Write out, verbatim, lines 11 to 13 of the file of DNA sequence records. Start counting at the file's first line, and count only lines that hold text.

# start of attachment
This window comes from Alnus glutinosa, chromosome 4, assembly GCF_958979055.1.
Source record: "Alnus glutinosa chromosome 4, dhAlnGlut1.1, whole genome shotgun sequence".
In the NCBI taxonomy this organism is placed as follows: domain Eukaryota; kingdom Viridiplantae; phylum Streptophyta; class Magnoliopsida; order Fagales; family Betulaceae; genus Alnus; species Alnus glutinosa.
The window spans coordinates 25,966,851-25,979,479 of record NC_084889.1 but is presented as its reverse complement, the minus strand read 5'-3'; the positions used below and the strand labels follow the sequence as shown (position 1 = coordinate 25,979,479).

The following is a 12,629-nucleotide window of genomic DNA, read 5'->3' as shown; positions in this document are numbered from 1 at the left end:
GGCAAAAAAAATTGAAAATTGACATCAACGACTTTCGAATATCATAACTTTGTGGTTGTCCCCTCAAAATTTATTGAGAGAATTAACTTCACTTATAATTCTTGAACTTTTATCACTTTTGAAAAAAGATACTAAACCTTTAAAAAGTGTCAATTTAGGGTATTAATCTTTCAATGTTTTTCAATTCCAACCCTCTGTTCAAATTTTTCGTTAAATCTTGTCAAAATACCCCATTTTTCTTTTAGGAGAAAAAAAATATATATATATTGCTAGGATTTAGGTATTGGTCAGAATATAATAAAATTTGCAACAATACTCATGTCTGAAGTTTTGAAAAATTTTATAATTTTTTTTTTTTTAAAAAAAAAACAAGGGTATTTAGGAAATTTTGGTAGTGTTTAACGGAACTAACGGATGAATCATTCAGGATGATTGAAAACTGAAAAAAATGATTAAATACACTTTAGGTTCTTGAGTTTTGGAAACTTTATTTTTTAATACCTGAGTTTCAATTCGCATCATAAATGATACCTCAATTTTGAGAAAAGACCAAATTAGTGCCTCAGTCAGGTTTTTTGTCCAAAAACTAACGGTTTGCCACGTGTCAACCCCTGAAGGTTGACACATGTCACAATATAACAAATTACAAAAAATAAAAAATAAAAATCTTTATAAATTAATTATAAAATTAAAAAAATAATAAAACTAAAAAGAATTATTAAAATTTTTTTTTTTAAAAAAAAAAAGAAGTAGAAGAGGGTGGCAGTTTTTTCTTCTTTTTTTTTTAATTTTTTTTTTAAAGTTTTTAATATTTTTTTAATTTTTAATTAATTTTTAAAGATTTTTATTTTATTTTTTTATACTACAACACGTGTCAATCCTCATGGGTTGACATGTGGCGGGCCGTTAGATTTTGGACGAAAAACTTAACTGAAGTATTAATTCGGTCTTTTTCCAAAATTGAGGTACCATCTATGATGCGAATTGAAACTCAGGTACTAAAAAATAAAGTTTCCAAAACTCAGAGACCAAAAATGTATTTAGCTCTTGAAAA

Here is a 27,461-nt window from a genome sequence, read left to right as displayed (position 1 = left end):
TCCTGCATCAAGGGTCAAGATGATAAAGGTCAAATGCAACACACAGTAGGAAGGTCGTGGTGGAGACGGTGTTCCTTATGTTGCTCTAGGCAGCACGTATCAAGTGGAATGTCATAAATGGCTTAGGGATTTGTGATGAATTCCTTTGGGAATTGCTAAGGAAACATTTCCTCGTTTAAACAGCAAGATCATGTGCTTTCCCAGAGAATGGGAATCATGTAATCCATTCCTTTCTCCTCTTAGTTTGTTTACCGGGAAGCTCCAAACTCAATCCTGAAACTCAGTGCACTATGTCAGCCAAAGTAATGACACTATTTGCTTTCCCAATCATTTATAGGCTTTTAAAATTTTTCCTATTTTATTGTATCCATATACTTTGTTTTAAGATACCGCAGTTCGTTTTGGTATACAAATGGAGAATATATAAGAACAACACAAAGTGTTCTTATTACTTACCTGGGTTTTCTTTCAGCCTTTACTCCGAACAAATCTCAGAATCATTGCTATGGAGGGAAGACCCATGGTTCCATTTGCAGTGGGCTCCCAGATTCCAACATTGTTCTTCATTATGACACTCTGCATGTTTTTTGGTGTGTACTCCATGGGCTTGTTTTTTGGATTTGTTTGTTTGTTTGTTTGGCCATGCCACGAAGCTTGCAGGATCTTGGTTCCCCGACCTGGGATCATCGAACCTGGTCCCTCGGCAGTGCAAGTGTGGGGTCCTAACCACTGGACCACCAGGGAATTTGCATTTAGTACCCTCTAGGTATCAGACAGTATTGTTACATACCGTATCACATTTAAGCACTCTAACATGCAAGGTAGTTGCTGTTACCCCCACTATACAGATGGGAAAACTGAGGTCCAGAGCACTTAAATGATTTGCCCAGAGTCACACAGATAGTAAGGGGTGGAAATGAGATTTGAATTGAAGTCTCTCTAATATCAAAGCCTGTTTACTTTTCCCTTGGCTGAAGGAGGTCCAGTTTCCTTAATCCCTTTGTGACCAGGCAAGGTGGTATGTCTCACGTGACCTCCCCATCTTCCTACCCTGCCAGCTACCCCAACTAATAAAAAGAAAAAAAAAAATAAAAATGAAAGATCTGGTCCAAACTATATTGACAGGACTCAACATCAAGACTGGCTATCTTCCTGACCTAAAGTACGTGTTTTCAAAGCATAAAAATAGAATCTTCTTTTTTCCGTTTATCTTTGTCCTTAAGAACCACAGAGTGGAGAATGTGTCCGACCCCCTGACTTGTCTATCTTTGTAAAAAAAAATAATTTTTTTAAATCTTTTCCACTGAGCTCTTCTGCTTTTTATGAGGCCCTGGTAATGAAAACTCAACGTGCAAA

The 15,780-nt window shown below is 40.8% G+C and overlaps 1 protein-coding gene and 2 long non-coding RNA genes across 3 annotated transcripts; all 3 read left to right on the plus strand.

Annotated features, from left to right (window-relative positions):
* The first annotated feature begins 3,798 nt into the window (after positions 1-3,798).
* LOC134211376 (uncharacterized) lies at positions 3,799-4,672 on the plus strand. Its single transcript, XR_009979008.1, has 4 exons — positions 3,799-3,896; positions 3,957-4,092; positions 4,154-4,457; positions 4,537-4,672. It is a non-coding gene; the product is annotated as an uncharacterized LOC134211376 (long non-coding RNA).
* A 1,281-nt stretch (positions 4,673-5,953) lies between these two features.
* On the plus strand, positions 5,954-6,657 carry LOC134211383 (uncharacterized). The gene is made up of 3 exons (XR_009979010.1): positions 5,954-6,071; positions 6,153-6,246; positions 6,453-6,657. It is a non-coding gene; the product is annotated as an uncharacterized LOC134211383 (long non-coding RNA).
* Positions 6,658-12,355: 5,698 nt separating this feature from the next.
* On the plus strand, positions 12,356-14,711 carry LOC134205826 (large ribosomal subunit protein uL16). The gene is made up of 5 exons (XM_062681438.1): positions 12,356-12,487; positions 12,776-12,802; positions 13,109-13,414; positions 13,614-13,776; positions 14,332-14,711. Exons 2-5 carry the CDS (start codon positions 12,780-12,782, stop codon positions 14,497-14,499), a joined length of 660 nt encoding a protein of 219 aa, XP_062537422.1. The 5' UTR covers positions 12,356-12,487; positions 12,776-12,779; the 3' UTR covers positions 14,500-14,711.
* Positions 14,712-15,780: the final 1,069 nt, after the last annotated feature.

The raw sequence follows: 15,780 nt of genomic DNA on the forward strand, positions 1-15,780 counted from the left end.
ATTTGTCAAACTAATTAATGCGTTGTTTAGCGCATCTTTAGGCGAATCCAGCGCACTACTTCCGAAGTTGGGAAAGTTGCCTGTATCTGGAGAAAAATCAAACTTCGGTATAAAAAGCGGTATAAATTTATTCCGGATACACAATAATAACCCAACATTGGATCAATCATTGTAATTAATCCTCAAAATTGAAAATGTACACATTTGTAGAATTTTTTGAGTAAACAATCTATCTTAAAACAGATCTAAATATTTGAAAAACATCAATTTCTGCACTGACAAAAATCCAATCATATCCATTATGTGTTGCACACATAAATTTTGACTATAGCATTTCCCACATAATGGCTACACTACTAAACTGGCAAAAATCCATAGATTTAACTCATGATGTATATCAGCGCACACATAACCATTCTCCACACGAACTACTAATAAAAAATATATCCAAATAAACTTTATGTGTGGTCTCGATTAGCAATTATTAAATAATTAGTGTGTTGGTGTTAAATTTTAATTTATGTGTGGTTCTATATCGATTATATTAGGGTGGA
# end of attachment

* The first annotated feature begins 3,798 nt into the window (after positions 1-3,798).
* LOC134211376 (uncharacterized) lies at positions 3,799-4,672 on the plus strand. Its single transcript, XR_009979008.1, has 4 exons — positions 3,799-3,896; positions 3,957-4,092; positions 4,154-4,457; positions 4,537-4,672. It is a non-coding gene; the product is annotated as an uncharacterized LOC134211376 (long non-coding RNA).
* A 1,281-nt stretch (positions 4,673-5,953) lies between these two features.